FAMILY doctors have been handed control of a major chunk of Sheffield’s £1 billion NHS budget as health bosses enact the first stage of the Government’s controversial health reforms.
A small group of eight GPs, a nurse, four lay advisers and three officials have taken over responsibility for £709 million – 71 per cent – of the city’s health commissioning budget.
The money is used for all hospital, ambulance and mental health services.
The Government’s proposals to end the role of the existing Primary Care Trusts and give the budgets to GPs sitting on new Clinical Commissioning Groups have not yet passed through Parliament – and if they do the change will not take place until the end of March 2013.
But The Star can reveal that 71 per cent of the budget previously controlled by NHS Sheffield – the name of the PCT – has already been passed to the commissioning group.
The Government says the changes will remove layers of management and bureaucracy – but opponents are worried the move will open the door to privatisation as new rules on competition and choice allow services to be outsourced to ‘any qualified provider’.
The changes have also been announced in Rotherham, where a commissioning group has taken control of a £329m budget – 70 per cent of the total £461m fund. Barnsley PCT has not yet made the change.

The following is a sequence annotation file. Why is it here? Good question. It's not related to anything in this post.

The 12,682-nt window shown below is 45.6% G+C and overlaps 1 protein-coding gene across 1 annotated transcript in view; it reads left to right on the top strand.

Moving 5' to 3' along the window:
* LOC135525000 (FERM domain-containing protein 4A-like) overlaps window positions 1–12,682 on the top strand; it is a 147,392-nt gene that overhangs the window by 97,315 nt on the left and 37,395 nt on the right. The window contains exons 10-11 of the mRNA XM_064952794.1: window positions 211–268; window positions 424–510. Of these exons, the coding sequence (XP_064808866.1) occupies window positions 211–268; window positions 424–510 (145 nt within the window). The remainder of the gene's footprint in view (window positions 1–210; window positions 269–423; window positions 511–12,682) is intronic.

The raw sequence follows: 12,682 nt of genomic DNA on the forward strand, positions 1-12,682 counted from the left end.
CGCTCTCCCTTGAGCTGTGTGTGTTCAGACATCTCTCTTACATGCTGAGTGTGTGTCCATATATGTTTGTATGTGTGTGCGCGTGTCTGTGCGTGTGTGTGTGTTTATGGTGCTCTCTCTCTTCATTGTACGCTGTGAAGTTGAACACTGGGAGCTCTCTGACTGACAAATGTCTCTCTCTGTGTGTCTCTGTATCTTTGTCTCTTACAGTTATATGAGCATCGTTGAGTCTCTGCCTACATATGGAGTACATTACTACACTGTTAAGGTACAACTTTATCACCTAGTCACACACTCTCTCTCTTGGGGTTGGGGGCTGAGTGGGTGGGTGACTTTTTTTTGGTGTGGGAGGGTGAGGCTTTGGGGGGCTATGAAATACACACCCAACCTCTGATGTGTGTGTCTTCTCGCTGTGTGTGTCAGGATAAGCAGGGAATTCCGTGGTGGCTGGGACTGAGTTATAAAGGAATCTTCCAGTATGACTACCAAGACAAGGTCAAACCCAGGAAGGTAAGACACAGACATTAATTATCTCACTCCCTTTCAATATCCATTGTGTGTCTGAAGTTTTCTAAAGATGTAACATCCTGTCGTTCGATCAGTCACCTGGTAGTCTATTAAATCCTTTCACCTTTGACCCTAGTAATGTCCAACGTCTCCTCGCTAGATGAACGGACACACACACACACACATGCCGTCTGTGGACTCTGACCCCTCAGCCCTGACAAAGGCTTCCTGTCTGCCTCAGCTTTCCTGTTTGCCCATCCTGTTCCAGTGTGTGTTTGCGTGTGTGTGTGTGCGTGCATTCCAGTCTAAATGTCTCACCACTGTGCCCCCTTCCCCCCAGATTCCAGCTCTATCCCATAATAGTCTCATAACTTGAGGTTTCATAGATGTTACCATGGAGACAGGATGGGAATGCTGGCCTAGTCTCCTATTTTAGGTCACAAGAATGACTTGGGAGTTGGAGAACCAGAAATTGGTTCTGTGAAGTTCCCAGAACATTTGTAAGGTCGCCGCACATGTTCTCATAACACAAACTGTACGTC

Sheffield PCT chief operating officer Ian Atkinson, who will play a role in the new group, said: “Whilst NHS Sheffield is legally accountable for commissioning health services until March 2013, we have been working closely with our GPs for some time and I’m pleased with the strong position we have reached in Sheffield in preparation for the changes ahead.”
City GP Margaret Ainger, who sits on the group, said: “We see these arrangements as a natural extension of work already being carried out by GPs in the city. We are committed to ensuring that services are of the highest quality, whilst offering value for money.”
Sheffield Central Labour MP Paul Blomfield said: “The Government wants to turn the health service upside down and invite greater privatisation. It’s wasting time and money when the priority should be front-line care.
“It’s sensible for the PCT to have made these preparations so they’re ready when the new legislation takes effect.”